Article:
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Hodge wants stricter listing for 20th-century buildings

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Architecture Minister Margaret Hodge wants to make it more difficult for 20th-century buildings to be listed by introducing a two-tier test.

Answering questions in Parliament on 10 December, Hodge suggested that architectural merit alone would not be sufficient grounds for granting listed status to buildings ‘built in the last 75 years or so’.

She added : ‘We could consider criteria relating to, for instance, whether a building is still fit for purpose, the cost of maintaining it, and the context in which we determine whether to list it.’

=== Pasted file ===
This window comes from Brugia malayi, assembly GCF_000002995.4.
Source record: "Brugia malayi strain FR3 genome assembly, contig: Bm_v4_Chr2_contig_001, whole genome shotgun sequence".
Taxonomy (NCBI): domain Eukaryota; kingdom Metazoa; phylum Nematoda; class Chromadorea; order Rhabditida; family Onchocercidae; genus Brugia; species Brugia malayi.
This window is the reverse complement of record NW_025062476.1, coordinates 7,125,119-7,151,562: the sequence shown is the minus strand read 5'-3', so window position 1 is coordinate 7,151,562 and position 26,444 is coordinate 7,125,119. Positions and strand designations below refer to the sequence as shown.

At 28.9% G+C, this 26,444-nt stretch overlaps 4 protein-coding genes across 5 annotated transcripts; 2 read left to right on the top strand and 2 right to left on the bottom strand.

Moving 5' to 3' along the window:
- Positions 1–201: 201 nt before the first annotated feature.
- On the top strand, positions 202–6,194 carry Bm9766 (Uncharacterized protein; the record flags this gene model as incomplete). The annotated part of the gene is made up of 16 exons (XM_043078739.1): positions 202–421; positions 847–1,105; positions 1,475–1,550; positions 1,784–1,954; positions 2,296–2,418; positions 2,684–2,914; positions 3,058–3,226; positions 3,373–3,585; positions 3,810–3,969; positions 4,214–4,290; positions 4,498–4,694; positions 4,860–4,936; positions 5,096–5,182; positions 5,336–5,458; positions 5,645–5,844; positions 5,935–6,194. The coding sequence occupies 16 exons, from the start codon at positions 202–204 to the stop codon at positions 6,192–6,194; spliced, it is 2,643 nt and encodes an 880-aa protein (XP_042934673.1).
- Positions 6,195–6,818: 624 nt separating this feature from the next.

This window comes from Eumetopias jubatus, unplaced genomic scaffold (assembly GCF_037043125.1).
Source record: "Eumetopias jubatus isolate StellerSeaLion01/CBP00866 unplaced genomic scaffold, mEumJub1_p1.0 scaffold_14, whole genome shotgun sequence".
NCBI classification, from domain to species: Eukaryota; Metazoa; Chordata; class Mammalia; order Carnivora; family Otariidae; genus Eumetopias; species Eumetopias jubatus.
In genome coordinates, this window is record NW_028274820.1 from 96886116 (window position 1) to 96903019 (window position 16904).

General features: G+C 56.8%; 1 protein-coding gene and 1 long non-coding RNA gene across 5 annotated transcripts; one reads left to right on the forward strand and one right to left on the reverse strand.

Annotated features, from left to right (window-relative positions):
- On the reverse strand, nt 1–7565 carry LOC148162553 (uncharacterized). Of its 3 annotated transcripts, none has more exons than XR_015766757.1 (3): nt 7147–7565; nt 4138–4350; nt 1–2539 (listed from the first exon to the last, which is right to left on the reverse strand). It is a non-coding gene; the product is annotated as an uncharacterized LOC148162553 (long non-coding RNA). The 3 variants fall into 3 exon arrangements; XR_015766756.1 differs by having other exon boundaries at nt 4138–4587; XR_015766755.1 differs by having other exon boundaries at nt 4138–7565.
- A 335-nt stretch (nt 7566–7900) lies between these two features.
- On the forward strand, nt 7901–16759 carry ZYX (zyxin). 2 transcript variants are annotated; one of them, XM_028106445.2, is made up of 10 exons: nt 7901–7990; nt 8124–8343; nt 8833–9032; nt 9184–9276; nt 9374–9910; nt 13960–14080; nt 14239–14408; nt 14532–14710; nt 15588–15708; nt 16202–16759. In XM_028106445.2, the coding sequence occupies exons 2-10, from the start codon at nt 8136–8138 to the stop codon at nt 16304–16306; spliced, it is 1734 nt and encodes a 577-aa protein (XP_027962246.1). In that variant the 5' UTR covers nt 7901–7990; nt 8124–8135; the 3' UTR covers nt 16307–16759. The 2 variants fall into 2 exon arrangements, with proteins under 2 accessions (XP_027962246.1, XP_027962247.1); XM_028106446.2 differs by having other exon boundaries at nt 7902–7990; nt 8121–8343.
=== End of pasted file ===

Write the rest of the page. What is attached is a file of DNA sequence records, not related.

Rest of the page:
Expanding on this at a Heritage Link Day, she said factors such as financial viability and a building’s future use would also have to be considered, and added that the ‘continuity of purpose of some post-war listings’ should be looked at.

The comments have shocked conservationists, in particular the Twentieth Century Society (C20).

Catherine Croft, director at C20 said: ‘I felt her comments [at the Heritage Link Day] were increasingly Luddite. She was incredibly dismissive about 20th-century buildings.

‘Intellectually it is not the way to go. You get the notion she doesn’t like the stuff.

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